I have a younger brother, Keith, as those who have been reading my blog may already know. He is the salt of the earth, the sort of guy who would give you the shirt off his back, take the tiger by the tail and get ’er done! Now, doesn’t that description conjure up for you, in all its quadruple cliché glory, the image of a comic- book- cover super hero? Bare- chested, perspiration drying his fore- arms into salty deer-lick delightfulness, he flings a huge sabre toothed tiger in wider and wider concentric circles over his head, clearing the vicinity for a mile and a half of any imminent danger as he “gets ’er done!”
Yep! That’s him alright! This brother of mine who single handedly accomplished what no one thought would ever happen in their lifetime. He got the discharge of fireworks banned in Middlesex Centre, in Middlesex County, in Ontario, Canada, on all but three dedicated days of the year. The problem is that my brother is still dedicated to fireworks on every day of the year.
On every fireworks’ worthy holiday for decades, the people in our neighbourhood had always been free to let off their explosives at random, on the Friday, Saturday or Sunday or perhaps even the Monday, of what were traditionally celebration worthy weekends, with nary the blink of an eye on the part of the authorities. This freedom was widely capitalized upon by all township residents and their kin, but none more especially than my kin— the Stephenson family, the kids and grandkids of my parents, Bill and Jean.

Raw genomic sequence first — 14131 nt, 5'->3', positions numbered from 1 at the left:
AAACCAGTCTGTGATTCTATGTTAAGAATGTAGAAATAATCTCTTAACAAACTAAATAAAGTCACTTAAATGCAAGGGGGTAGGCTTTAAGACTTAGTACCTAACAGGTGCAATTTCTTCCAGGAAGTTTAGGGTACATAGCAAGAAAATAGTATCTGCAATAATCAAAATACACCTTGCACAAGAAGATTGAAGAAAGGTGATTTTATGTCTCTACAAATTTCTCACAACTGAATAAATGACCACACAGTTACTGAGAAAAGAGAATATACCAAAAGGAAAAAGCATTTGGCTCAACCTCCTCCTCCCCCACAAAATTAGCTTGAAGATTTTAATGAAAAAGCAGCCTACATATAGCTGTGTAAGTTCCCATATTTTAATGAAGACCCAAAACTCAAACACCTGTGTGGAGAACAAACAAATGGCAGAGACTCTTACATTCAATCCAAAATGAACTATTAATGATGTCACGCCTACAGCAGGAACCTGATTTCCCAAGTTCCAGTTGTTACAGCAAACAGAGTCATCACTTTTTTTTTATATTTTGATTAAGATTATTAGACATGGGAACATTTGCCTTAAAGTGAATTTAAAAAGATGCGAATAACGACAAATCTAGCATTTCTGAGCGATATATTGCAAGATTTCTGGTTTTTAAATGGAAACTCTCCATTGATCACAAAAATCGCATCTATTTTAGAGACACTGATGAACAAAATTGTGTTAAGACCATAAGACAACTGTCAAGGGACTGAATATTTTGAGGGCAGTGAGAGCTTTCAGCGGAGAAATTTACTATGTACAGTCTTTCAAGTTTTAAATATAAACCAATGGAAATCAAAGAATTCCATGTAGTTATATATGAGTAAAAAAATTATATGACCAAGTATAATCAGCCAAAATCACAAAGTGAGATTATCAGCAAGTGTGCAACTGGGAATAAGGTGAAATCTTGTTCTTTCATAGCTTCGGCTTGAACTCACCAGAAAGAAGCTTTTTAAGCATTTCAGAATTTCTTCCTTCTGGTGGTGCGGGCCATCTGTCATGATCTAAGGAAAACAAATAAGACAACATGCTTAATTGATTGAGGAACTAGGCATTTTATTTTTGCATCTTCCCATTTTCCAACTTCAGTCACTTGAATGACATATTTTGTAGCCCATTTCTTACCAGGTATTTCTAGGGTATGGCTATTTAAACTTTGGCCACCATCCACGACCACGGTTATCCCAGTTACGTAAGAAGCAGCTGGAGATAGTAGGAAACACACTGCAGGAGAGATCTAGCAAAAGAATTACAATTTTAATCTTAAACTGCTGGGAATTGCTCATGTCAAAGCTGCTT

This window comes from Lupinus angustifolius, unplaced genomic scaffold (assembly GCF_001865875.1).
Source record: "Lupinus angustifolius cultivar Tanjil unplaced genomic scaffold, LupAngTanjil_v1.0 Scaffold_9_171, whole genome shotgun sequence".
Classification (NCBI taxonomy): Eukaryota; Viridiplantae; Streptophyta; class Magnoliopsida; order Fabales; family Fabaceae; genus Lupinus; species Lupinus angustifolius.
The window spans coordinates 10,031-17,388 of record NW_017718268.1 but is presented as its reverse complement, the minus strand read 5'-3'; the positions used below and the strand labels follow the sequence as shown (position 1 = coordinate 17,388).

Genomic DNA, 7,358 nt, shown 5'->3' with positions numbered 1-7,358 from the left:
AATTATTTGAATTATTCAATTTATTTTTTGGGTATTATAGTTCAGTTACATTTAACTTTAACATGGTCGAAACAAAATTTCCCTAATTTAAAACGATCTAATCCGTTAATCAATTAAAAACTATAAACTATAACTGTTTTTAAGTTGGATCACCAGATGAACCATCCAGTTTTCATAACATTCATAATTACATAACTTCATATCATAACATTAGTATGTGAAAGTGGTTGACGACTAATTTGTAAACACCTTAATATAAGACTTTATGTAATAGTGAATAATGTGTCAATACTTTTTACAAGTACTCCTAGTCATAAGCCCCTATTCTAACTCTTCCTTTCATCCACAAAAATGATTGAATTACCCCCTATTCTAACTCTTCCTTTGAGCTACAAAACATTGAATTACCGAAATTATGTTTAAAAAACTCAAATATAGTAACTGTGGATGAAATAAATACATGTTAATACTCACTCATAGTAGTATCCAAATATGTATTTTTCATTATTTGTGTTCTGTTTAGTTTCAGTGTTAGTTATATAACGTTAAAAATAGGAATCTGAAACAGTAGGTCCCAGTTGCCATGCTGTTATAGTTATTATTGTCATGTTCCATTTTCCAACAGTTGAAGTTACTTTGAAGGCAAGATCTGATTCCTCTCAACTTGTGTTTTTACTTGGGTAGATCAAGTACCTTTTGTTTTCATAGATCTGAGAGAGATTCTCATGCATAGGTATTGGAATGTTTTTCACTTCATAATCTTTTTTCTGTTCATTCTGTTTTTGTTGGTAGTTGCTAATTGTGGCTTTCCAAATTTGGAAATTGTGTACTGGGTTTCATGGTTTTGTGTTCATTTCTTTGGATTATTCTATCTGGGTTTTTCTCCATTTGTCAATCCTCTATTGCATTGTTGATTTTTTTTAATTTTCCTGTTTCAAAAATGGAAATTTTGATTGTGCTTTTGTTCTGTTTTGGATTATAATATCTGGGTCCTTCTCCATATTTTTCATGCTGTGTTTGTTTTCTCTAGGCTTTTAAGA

I should let you know that my brother Keith is to fireworks what Liz Taylor was to husbands. Always treading in the danger zone, she never seemed to be able to get enough of them— the more the merrier! In fact, if she liked them well enough, she would even try a good explosive one a second time round! Well, that’s Keith with a sex change and a change of habit. Somehow, that just isn’t what I meant to say at all! It sounds like a B grade movie about confused nuns or something.
Anyway, when other people feel particularly stressed they might stop for a box of butter tarts or something at their favourite bakery. I know this because of the number of butter tarts we used to sell on Mondays at our own bakery― to exhausted folks returning home from work in London. Keith, on the other hand, always deals with Mondays in his own special way, by wheeling around to a fireworks distributor for a box of Festival Balls or Screamers, whenever they are available for sale.